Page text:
Like other hypnagogic sensations, auditory hallucinations indicate that you’re falling into a deeper state of physical relaxation; they can alert you that you’re falling into the twilight state immediately preceding sleep. This “brain awake-body asleep” state is the ideal condition for achieving a wake-induced lucid dream or an out-of-body experience. Some practitioners have actually trained themselves to induce auditory hallucinations to lull their bodies into a pre-sleep state while keeping their minds relatively awake. However, I’ve discovered mostly by accident that whenever I try to focus on my hypnagogic sensations— whether auditory hallucinations, kinesthetic sensations, or visuals—they fade away or stop completely. Sometimes I’ve accidentally woken myself up by tuning in too closely to these hypnagogic sensations.
With that in mind, I believe the best way to take advantage of your hypnagogic sensations is to not pay direct attention to them. If you can, try to keep your hypnagogic sensations in soft focus at the periphery of your attention (I’ve found it’s easiest to do this with hypnagogic visuals). Once these sensations have faded or disappeared, you’ve probably entered that coveted twilight state where your body thinks it’s asleep. At this point, you may feel a strong urge to roll over. Stay still: this is your body testing to see if it’s really asleep. Instead of moving— which will break the deep physical relaxation you’ve achieved— concentrate on focusing your mind through guided visualization, breathing, or repeating your intention to achieve a lucid dream.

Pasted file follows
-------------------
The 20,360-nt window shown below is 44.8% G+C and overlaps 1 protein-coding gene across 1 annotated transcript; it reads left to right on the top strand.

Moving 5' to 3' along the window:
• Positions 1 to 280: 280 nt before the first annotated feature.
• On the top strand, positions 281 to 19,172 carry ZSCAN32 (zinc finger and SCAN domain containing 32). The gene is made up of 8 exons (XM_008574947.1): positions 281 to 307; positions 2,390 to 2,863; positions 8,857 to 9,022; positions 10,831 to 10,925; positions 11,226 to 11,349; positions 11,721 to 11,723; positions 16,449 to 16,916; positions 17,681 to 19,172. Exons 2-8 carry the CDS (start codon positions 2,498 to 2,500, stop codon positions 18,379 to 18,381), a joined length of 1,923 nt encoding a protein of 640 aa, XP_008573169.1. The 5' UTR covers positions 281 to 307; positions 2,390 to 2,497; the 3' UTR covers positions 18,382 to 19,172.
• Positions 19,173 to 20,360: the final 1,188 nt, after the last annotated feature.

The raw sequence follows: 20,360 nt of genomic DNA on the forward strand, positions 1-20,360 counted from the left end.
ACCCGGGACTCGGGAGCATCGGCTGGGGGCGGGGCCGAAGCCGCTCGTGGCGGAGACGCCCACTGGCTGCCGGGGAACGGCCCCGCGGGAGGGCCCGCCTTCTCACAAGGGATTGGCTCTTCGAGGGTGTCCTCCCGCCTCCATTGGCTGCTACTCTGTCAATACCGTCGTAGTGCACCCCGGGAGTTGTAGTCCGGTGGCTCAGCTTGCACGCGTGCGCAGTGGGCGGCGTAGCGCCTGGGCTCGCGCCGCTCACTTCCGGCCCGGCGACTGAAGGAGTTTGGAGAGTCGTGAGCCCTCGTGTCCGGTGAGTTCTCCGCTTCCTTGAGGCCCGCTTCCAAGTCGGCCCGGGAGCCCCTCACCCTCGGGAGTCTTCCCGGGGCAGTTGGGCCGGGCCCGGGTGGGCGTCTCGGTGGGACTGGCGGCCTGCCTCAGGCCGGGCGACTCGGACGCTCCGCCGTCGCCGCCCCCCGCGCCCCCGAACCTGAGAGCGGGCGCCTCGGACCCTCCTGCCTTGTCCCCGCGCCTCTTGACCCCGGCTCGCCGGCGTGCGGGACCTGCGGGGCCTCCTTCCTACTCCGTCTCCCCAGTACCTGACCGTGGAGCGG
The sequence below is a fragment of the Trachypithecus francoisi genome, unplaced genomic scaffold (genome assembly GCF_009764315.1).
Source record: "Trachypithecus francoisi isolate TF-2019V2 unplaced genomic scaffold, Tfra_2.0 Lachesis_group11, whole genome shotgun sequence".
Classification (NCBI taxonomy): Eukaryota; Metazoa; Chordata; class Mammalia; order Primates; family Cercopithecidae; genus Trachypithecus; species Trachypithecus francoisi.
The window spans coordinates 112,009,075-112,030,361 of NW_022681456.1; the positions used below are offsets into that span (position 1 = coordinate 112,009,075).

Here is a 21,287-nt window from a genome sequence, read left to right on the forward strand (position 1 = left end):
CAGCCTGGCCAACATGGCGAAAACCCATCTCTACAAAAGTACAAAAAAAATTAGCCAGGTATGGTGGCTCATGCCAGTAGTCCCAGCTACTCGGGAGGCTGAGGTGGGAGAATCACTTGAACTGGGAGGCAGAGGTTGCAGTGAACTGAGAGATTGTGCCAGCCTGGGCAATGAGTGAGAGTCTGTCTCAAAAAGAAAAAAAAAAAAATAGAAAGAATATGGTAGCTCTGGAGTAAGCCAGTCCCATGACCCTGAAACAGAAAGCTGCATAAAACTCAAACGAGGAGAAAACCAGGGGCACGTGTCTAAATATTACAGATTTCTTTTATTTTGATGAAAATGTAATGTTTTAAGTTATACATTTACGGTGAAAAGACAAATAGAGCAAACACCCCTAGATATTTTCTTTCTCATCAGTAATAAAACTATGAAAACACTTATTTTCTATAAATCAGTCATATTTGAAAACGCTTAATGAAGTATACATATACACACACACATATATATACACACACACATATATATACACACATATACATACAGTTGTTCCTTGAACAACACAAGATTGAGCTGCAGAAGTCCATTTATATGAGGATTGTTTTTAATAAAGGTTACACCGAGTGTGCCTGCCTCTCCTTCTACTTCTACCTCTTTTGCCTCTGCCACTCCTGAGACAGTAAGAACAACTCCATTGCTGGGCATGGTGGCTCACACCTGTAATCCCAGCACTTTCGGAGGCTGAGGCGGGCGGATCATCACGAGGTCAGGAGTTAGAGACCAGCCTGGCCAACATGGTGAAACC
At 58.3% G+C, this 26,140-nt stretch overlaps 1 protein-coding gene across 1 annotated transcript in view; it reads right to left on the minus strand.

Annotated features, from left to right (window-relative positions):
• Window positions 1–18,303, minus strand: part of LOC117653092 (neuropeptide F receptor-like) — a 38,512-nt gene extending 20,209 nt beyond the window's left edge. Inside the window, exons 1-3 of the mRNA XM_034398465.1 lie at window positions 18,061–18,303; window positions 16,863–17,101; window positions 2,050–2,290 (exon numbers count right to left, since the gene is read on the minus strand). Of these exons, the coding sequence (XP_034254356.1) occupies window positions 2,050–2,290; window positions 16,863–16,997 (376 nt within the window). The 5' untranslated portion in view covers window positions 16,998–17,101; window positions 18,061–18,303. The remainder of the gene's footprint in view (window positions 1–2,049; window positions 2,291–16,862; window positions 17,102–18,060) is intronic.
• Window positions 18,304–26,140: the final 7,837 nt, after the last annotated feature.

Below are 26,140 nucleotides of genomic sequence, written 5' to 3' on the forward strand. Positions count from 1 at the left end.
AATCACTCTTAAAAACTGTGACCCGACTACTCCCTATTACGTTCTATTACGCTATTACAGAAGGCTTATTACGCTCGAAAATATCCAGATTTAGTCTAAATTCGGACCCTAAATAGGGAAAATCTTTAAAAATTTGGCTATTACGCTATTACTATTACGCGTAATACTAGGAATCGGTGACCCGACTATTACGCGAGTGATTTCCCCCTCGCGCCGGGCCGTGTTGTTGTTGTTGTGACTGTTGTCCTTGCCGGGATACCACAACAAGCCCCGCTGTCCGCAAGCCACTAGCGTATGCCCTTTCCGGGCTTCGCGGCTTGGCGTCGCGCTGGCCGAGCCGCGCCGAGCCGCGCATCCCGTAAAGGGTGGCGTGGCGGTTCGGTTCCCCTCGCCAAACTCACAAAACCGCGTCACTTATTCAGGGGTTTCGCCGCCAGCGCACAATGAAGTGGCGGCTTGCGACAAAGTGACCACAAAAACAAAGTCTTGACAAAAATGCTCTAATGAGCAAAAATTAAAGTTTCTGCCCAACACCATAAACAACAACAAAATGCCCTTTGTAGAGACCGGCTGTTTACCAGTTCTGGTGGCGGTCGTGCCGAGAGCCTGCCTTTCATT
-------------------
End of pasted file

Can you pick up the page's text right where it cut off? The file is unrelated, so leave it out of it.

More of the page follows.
On the other hand, there are reasons you may want to decrease the frequency of your auditory hallucinations: for instance if they’re making it difficult for you to get to sleep or if you find yourself hearing them in the daytime. First of all, make sure they aren’t a symptom of one of the medical conditions listed above. You may want to consult a physician if you’ve experienced an increase in auditory hallucinations or been hearing them in the daytime. Once you’ve ruled out a medical explanation, you may want to ask yourself if something in your lifestyle could be the cause. The number one cause of non-pathological auditory hallucinations is stress combined with sleep deprivation or reduced quality of sleep. You’re much more likely to start hallucinating sounds when you’re overtired and stressed. Find ways to reduce your daily stress level and maintain good health, such as building physical exercise into your schedule, eating a well-balanced diet, and getting adequate sleep. Herbal sleep aids like valerian, chamomile, and passionflower can be an enormous help if you have trouble getting to sleep. Try reducing your caffeine intake or avoiding caffeinated beverages like coffee altogether as you normalize your sleeping habits, as caffeine can ultimately interfere with falling and staying asleep at night. Also, a recent study has suggested that consuming an amount of caffeine equivalent to five cups of coffee (a moderate dose) may induce daytime auditory hallucinations in people who are also under moderate stress.
Auditory and other sensory hallucinations are a fascinating phenomenon that can offer us a window on how our brains process information at the boundary between wakefulness and sleep. Whether you want to decrease your auditory hallucinations to achieve a faster and more restful sleep, or use them as a jumping off point to achieving a lucid dream, developing a greater awareness of your auditory hallucinations and their triggers can train you to achieve deep sleep more quickly and have more interesting dreams within it.